It was sometime in 1916, in an Austria ravaged by World War I and living in the looming shadow of one of the world’s worst pandemics, that a neurophysiologist stumbled on the secret of sleep.
His name was Constantin von Economo, and he’d noticed an influx of patients with uncontrollable lethargy and abnormal muscle movements. It was the era of the Spanish flu (which started in 1916, not 1918 as believed) but that wasn’t the illness to blame. The patients von Economo observed at the Vienna General Hospital had unique symptoms: an overwhelming need for constant sleep that stretched to weeks, months, even years. Then there were others wracked with night-time insomnia and daytime sleepiness.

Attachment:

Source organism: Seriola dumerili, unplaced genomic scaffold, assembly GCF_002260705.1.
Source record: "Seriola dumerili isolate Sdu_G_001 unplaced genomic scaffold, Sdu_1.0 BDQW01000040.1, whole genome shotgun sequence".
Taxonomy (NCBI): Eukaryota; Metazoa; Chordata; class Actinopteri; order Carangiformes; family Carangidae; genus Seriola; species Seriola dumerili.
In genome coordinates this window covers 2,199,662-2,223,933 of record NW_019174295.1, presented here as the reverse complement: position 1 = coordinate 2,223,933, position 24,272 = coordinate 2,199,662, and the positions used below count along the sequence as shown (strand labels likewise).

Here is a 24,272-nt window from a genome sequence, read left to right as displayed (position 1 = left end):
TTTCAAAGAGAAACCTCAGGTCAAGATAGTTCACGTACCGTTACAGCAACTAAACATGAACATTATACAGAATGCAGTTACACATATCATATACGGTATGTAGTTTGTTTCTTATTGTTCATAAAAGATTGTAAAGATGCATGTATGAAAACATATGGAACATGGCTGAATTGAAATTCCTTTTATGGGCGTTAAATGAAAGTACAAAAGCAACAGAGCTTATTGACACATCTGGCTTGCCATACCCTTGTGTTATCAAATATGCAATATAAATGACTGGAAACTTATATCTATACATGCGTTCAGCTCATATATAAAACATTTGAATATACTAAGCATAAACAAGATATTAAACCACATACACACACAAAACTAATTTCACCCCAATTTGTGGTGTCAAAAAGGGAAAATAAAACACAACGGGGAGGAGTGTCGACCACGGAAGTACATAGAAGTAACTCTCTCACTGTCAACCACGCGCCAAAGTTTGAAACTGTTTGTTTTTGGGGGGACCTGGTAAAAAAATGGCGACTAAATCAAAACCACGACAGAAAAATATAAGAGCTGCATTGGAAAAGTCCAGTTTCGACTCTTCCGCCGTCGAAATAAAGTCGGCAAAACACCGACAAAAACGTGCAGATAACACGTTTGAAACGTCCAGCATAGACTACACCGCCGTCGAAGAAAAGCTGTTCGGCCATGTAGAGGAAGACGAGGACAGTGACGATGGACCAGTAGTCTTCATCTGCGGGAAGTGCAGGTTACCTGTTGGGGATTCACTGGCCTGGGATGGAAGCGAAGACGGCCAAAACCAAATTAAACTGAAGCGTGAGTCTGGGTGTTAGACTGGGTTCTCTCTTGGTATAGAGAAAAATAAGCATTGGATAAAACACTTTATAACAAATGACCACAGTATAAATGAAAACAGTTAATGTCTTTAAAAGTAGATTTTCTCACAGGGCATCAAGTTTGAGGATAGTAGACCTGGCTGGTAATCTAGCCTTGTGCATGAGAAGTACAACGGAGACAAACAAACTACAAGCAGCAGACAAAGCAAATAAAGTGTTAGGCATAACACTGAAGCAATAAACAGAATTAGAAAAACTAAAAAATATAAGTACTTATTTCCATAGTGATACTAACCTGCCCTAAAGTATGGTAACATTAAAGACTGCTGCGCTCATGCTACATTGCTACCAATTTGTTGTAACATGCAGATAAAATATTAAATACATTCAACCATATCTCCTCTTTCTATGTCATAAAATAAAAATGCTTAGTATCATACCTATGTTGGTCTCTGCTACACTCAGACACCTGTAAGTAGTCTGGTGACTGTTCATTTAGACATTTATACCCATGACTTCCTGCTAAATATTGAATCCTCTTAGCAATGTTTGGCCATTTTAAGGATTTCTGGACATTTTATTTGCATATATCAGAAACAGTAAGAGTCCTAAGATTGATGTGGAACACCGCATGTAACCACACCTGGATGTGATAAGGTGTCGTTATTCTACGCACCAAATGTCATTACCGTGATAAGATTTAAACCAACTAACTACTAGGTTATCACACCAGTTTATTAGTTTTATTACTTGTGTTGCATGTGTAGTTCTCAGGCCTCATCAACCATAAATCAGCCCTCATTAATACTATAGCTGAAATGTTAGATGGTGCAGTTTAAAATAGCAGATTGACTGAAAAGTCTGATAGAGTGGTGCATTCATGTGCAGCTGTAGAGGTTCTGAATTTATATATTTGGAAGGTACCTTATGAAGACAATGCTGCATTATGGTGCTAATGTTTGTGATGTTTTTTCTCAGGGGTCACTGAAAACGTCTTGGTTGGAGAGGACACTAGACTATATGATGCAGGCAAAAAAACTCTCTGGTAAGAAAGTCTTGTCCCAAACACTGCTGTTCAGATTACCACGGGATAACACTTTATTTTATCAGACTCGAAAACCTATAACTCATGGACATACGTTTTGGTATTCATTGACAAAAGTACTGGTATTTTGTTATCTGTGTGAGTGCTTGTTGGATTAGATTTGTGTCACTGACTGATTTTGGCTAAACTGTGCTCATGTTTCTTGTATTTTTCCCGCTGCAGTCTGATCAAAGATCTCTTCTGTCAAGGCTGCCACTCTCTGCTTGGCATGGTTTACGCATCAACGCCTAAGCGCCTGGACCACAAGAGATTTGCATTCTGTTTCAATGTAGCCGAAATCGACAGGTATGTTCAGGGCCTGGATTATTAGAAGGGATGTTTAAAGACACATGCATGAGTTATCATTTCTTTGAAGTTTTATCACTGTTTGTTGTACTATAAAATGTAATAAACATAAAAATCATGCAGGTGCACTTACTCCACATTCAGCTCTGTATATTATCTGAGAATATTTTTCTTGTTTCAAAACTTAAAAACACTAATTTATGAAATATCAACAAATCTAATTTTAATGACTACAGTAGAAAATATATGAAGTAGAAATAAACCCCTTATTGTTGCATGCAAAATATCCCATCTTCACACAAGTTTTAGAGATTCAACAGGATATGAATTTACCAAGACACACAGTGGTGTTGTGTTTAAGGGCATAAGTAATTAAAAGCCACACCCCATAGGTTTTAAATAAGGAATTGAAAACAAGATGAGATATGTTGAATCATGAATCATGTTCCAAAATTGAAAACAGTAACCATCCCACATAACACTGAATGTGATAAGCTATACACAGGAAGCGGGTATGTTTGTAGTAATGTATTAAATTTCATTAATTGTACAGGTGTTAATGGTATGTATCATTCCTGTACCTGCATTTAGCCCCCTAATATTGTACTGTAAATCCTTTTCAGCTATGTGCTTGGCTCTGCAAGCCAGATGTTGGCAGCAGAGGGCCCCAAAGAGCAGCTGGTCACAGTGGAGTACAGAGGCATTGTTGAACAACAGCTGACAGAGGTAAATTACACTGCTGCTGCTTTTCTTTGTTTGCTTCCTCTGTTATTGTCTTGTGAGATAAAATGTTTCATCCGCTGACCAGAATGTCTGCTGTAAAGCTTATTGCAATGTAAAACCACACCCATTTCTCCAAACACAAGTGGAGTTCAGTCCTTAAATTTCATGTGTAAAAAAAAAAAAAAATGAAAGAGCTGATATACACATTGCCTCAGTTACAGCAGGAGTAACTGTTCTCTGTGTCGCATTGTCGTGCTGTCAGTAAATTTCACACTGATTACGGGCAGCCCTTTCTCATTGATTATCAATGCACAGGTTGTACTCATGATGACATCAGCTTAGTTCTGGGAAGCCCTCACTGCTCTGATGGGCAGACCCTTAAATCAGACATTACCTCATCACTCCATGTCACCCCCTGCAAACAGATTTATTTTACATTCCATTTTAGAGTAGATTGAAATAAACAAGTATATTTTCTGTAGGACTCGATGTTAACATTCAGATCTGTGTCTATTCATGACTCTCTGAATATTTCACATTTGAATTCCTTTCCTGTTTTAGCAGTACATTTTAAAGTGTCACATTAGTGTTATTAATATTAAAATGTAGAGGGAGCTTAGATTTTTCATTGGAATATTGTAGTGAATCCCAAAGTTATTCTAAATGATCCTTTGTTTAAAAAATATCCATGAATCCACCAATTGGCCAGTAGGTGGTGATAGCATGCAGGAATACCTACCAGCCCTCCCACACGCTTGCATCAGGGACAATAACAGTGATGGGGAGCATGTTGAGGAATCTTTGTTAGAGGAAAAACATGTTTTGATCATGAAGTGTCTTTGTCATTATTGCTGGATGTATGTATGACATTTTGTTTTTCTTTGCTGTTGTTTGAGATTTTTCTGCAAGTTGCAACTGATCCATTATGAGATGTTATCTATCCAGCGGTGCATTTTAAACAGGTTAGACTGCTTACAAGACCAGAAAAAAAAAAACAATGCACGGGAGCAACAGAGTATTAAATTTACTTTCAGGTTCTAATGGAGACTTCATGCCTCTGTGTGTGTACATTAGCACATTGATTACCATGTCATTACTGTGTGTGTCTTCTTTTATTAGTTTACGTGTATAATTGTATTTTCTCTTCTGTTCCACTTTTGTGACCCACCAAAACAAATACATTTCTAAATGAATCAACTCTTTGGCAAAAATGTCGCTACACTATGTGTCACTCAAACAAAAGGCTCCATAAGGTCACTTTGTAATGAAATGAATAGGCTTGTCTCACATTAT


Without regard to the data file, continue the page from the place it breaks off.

This “sleepy sickness”, as it was known, coincided with the Spanish flu pandemic. It affected five million people, including Europe-stationed Indian soldiers who served in the British Army. It sneaked into military barracks in the Andaman islands and in Karachi. Spanish flu may